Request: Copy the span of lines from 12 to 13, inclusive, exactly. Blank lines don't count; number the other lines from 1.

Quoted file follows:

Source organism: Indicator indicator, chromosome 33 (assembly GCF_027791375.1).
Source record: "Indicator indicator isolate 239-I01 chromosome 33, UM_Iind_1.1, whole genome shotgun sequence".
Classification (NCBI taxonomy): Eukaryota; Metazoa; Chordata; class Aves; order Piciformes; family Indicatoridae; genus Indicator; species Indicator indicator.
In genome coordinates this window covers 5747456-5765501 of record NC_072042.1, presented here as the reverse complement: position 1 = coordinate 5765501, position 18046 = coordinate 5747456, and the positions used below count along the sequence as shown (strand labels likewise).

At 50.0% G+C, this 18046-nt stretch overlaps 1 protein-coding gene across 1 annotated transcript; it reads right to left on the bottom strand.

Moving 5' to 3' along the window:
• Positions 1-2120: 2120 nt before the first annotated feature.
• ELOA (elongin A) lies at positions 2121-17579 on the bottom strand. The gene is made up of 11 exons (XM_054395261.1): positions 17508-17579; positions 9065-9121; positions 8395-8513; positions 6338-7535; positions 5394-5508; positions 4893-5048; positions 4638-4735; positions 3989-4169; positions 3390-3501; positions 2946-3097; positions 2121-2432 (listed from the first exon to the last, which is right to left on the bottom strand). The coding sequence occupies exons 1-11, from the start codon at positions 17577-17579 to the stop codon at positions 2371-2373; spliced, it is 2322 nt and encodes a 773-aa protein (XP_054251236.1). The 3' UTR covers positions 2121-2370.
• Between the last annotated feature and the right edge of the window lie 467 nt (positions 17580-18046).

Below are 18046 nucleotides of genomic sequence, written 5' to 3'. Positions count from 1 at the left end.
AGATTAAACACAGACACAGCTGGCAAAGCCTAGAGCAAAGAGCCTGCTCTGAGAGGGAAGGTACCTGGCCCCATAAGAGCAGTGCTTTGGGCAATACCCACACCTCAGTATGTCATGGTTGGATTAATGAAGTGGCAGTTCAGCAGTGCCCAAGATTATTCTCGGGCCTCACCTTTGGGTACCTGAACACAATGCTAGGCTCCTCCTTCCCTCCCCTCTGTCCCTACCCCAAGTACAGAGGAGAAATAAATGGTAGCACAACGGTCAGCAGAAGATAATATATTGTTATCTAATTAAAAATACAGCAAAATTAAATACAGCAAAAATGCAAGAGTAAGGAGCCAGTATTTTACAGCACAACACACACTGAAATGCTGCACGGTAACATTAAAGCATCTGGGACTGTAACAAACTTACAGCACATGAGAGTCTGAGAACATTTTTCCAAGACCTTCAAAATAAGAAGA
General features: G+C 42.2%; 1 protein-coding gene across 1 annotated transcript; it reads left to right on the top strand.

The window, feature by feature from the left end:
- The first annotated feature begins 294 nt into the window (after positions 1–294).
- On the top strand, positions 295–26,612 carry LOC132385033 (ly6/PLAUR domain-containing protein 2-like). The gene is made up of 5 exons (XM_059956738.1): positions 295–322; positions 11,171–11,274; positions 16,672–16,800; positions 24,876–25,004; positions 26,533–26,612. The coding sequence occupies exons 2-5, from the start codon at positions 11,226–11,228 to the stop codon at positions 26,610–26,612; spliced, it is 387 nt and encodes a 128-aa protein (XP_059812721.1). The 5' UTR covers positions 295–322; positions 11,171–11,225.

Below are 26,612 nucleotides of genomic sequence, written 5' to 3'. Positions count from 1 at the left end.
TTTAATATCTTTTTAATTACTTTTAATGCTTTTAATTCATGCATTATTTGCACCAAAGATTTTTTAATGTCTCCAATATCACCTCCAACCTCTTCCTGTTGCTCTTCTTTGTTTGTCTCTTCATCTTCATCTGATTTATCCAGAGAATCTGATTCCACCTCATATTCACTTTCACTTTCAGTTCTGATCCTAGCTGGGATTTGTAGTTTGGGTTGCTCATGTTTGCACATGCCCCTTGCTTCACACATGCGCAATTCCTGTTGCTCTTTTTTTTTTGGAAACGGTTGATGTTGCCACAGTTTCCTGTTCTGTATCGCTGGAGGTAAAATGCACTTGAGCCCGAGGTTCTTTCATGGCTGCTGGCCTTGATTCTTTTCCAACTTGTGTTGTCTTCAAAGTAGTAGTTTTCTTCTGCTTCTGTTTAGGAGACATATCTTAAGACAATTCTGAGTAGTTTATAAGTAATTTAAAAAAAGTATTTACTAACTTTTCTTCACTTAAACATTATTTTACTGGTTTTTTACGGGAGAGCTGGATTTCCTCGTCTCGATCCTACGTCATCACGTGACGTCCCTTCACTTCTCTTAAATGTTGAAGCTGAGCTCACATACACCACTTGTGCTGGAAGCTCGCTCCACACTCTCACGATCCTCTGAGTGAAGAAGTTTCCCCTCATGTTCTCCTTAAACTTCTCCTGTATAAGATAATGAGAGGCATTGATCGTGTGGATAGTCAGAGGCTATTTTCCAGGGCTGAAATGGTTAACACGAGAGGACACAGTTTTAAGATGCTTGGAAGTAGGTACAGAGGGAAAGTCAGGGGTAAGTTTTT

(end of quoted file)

General features: G+C 42.2%; 1 protein-coding gene across 1 annotated transcript; it reads left to right on the top strand.

The window, feature by feature from the left end: